New Insights On A Protein Complex Could Lead To Improved Therapies For Plants And Humans

Texas A&M AgriLife Research)

The lack of the CHR2 gene alters plant architecture. (Texas A&M AgriLife Research)

By Blair Fannin, Texas A&M University College of Agriculture & Life Sciences

A team of Texas A&M and Texas A&M AgriLife Research scientists now have a deeper understanding of a large switch/sucrose non-fermentable (SWI/SNF) protein complex that plays a pivotal role in plant and human gene expression that causes life-threatening diseases such as cancer.

Their findings could lead to more targeted therapies and help with physiological improvements in both crops and animal agriculture. The work may provide a new idea to manipulate the functions of this protein for a better therapeutic strategy for curing human cancers.

Drs. Xiuren Zhang and Dr. Zhiye Wang, along with a team of scientists in the department of biochemistry and biophysics and Institute for Plant Genomics and Biotechnology at Texas A&M University in College Station have had their findings published online as a full article in the journal, Nature.

Dr. Xiuren Zhang and Dr. Zhiye Wang, along with a team of scientists in the department of biochemistry and biophysics and Institute for Plant Genomics and Biotechnology at Texas A&M University in College Station  uncovered the new face of a famous protein, SWI2/SNF2 ATPase.

Dr. Xiuren Zhang and Dr. Zhiye Wang, along with a team of scientists in the department of biochemistry and biophysics and Institute for Plant Genomics and Biotechnology at Texas A&M University in College Station uncovered the new face of a famous protein, SWI2/SNF2 ATPase. (Blair Fannin/Texas A&M AgriLife Research)

The team has been working for years on how microRNAs are produced in the model plant Arabidopsis. MicroRNAs are tiny regulatory RNA molecules widely present in multicellular organisms. In humans, microRNAs inhibit more than 60 percent of human genes and are actively exploited as potent drugs to cure human diseases, according to the scientists.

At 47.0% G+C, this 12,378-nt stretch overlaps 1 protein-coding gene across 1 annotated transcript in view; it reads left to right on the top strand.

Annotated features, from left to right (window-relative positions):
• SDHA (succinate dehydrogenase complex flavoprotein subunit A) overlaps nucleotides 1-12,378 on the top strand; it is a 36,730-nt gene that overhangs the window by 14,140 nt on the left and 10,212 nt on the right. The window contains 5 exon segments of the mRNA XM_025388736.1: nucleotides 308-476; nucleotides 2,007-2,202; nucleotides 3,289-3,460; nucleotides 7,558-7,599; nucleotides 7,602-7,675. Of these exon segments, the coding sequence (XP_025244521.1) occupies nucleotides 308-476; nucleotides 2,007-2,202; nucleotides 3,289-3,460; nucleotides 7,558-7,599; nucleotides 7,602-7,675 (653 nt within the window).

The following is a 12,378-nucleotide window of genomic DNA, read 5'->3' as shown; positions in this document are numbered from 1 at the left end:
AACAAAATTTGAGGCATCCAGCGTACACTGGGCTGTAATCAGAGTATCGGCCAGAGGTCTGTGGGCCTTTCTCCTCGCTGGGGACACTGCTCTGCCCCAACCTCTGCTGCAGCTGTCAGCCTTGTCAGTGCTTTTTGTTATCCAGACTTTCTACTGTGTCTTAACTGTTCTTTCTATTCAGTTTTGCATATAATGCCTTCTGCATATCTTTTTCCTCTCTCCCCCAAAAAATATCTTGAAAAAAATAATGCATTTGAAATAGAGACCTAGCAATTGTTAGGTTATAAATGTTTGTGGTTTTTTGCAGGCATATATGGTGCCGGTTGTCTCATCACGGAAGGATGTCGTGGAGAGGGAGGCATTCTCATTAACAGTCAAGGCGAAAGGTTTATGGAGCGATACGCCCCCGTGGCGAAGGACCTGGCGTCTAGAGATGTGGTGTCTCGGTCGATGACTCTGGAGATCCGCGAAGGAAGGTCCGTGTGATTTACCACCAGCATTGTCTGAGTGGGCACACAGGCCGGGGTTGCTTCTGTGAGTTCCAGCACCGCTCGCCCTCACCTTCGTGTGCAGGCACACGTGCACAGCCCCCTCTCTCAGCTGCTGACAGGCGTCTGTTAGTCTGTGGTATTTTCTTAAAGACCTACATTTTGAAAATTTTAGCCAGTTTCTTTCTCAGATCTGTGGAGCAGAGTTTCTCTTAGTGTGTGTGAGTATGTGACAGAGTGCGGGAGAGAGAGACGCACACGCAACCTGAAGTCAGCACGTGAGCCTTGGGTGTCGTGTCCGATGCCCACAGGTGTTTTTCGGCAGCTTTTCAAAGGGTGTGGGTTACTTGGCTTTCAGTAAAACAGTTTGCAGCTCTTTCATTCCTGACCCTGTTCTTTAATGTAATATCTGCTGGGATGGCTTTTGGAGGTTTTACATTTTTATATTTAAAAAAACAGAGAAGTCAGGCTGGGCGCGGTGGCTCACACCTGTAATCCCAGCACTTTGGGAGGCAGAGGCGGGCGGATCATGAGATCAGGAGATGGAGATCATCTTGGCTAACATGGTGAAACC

In plants, the molecules can also control many aspects of life such as plant architecture, and responses to hostile environmental conditions. MicroRNAs are also widely engineered in agricultural crops and animals for better yield and quality.

MicroRNAs are produced in a factory inside cells from long substrates that can be hundreds or thousands of bases and also contain a distinct hairpin-structure. The factory contains a scissor-like enzyme called Dicer, and some assistants that help to fetch the long substrates. One of the assistants is known as Serrate protein, Zhang said.

“Also, the shape of the substrates is very critical for microRNA production,” Zhang said. “If the shapes are changed, then the substrates do not fit the Dicer scissor and can not be cut, and microRNAs are not made.”

“We are interested in finding whether there are other workers in the factory,” Wang said. “We used Serrate protein as a fishing bait to catch the prey; and we caught chromatin-remodeling factor 2 (CHR2).”

CHR2 is a SWI2/SNF2 motor protein with ATPase activity, Wang said.

“It also has a nickname Braham, after a creator God in Hinduism that has four heads and multiple arms, representing brilliancy and power,” he said.

Wang said CHR2 is essential for producing RNA from DNA templates because its ATPase activity breaks down ATP to generate energy.

“It loosens chromatin where DNA is packed so that RNA-producing enzymes can now access the DNA templates to make RNAs including the long substrates for microRNAs,” Wang said. “This is really surprising. We asked, why does CHR2 leave its own home in the chromatin and elope with Serrate into the microRNA producing factory?”

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